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The Vault at PfaffsAn Archive of Art and Literature by the Bohemians of Antebellum New York
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Text for Page 054 [03-18-1862]


[newspaper clipping continued: first column]
fort a visit�the river is altogether too deep and
rapid to admit of the cavalry fording it.  So he,
with Capt. Janeway, are rowed across.  The Sur-
geon and I follow.  And we question the idlers
assembled at the river-side end of a dingy street at
the top of the sloping bunk, awaiting our arrival.
They are not prepossessing-looking persons by any 
means�shabby, slouching, and exhibiting in perfec-
tion that griminess of cuticle common to the
�white trash� of Secessin�which a Northerner
can hardly behold without a yearning desire to put
the objects of contemplation under a pump.  They
peer at us curiously, saying bu little.  There were
a thousand soldiers and more in and around Occoquan
yesterday week, who have gone away now.  We
enter a store kept by a rigid woman (who says that
she belongs to Brooklyn, New-York, and is glad to 
see us), purchase a few cigars�nearly all that she
has to sell�and then signal across the river for half
a dozen troopers with carbines, who, arriving in due
time, go clanking about the town after us on a tour
of inspection.  Up the stream we tramp, over shaky
little foot-path bridges, by which the swollen river
roars and rushes, past a deserted mill, back again
through muddy by-lanes, carefully scrutinizing every-
thing on our way.  The Major descries certain bar-
rels piled in a loft, suspects ammunition, examines,
and gives the word to proceed.  Across a field or 
two in the slushiest condition, through thicket,
stream, and over hill-side to the abandoned fort,
named after the village.  Its site is well chosen,
placed on the summit of a hill; it commands the sur-
rounding country and river.  It consists of an earthen
parapet faced with logs, pierced by four embrasures,
a ditch in front.  A hut and certain shanties inside
have afforded shelter for the garrison.  Guns, men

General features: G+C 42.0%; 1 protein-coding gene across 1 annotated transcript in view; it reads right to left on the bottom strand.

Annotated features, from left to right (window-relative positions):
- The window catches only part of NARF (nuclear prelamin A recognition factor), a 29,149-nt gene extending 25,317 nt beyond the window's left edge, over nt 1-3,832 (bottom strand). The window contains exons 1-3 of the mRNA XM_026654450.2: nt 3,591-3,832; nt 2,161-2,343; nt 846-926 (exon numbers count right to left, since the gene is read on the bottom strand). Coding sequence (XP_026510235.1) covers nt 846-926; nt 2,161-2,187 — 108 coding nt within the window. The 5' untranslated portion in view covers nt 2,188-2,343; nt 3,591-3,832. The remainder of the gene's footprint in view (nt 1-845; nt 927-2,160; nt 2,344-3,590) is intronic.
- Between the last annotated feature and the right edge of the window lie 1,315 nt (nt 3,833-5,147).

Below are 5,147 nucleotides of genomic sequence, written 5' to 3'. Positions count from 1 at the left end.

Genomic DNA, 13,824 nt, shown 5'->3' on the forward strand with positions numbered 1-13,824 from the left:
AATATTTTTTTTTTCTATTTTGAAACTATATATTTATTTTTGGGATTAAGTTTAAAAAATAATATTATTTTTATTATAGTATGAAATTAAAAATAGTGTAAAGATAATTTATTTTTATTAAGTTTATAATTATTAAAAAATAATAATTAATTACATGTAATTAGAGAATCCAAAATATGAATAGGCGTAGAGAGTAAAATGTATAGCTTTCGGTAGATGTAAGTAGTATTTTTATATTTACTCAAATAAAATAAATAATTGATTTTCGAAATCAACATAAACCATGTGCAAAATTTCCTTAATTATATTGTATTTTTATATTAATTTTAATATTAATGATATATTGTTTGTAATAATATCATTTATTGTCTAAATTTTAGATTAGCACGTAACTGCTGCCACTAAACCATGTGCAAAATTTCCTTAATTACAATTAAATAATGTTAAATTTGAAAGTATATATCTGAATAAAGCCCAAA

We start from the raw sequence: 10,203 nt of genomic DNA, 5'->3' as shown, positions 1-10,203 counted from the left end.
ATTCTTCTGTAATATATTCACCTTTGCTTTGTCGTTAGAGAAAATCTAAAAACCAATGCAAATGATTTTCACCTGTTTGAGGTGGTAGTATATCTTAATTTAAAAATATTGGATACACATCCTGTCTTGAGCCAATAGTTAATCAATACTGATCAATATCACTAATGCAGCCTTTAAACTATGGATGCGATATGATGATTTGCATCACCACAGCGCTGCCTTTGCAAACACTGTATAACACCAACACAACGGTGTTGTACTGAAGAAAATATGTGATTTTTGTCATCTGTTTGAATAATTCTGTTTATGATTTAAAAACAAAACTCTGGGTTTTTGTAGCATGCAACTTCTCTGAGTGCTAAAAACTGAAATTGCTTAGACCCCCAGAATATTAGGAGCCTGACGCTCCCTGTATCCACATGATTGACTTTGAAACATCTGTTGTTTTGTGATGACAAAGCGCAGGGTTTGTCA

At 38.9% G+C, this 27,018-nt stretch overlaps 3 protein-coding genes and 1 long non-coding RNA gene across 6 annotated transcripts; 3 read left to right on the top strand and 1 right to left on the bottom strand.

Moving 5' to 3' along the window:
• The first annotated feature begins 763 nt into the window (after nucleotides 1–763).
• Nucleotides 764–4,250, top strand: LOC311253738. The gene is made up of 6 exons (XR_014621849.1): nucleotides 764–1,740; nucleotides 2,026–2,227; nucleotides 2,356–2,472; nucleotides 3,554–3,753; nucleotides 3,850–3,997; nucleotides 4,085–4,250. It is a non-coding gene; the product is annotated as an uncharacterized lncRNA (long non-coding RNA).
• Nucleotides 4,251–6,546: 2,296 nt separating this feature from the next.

and ammunition are all gone.  I make a hasty sketch
and plan at the Major�s request, and we then re-
turn to the village.  Here we are hospitably en-
treated by a poor woman, of Union sympathies, who
sets before us bread and milk�all she has�and
speaks dolorously and detestingly of the doings of
the Rebels.  Her son has been compelled to flee to
Washington; her fishing boats are destroyed; she and
her family have scarcely anything to live on, and
she hopes the Rebels will never come there again.
We eat, drink, accord thanks and payment and
tramp onward.  Five minutes are then spent in the

[newspaper clipping continued: second column]
purchase of Confederate shinplasters, as curiosities,
from the townsfolk, who are ludicrously eager to be
rid of them.  I acquir two twenty cent Virginia
bank notes, and an equal number of half that
denomination, one Virginian, the other emanating
from the lordly State of South Carolina, the three
first being vilely executed, the latter about three
inches square.  One of the sellers obliges me with a
list of current prices of the vicinity.  Here they are:
Coffee, from $1 25@$1 50 [two unknown symbols]; Salt, $16 [unknown symbol] bush.;
Bacon, 30c. [two unknown symbols]; Whiskey, $17 [unknown symbol] gallon; Mo-
lasses, $12 50 per quarter barrel; Sugar, from 33 @
50c. [two unknown symbols]; a box of matches, 10c; Calico, 50c. [unknown symbol]
yard.  I infer that Secession is a costly luxury which
this generation will hardly care about paying the
price of a second time.  We leave behind us probably
more silver currency than the inhabitants of Occo-
quan have seen during the past six months, and then
cross the river and to horse again.  It is a dark and
devious ride that brings us back to Pohick Run, and
thence, under the direction of our guide, through an
abominable, thickly wooded swamp to Chichesters�,
so named from the ex-residence of an old Virginian
family�Rebel, of course.  Here we halt for the
night.  The men find ample quarters in deserted
tenements, barns and outhouses, build fires and
make themselves picturesquely comfortable.  The
officers obtain a hearty meal of bacon, eggs and hoe-
cake at the house of a Mrs. Baylis, from Bucks
County, Pennsylvania, whose husband is now a
prisoner in Richmond, Virginia, and I share with the
Major the only vacant bed in her possession.
  I must condense the next day�s doings, for my
letter has already exceeded all conscionable length.
We rode through woods, swamp, and thicket
toward an upper ford of the Occoquan, reported
blockaded by the Rebels, lost our way, visited sun-
dry Secession houses, where we were alternately
defied and blarneyed by the dreariest-looking and
shabbiest of women�all the men folk being in the
Rebel army.  We attempted a lower ford, found it
impassable, witnessed the involuntary immersion
over head and ears of one of our adventurous troop-
ers, turned our horses� heads camp-ward, and arrived
there merrily by sunset.  And so ended my first ex-
perience of making a reconnoissance in an enemy�s

[Gunn�s diary continued]
to some loose remark about the rebellion having
gone up, replied with feminine irony: �That
we had only to go to Richmond.�  (I did not know
then how much that only included.)     As the
day moderated we got into the �mail road,�               
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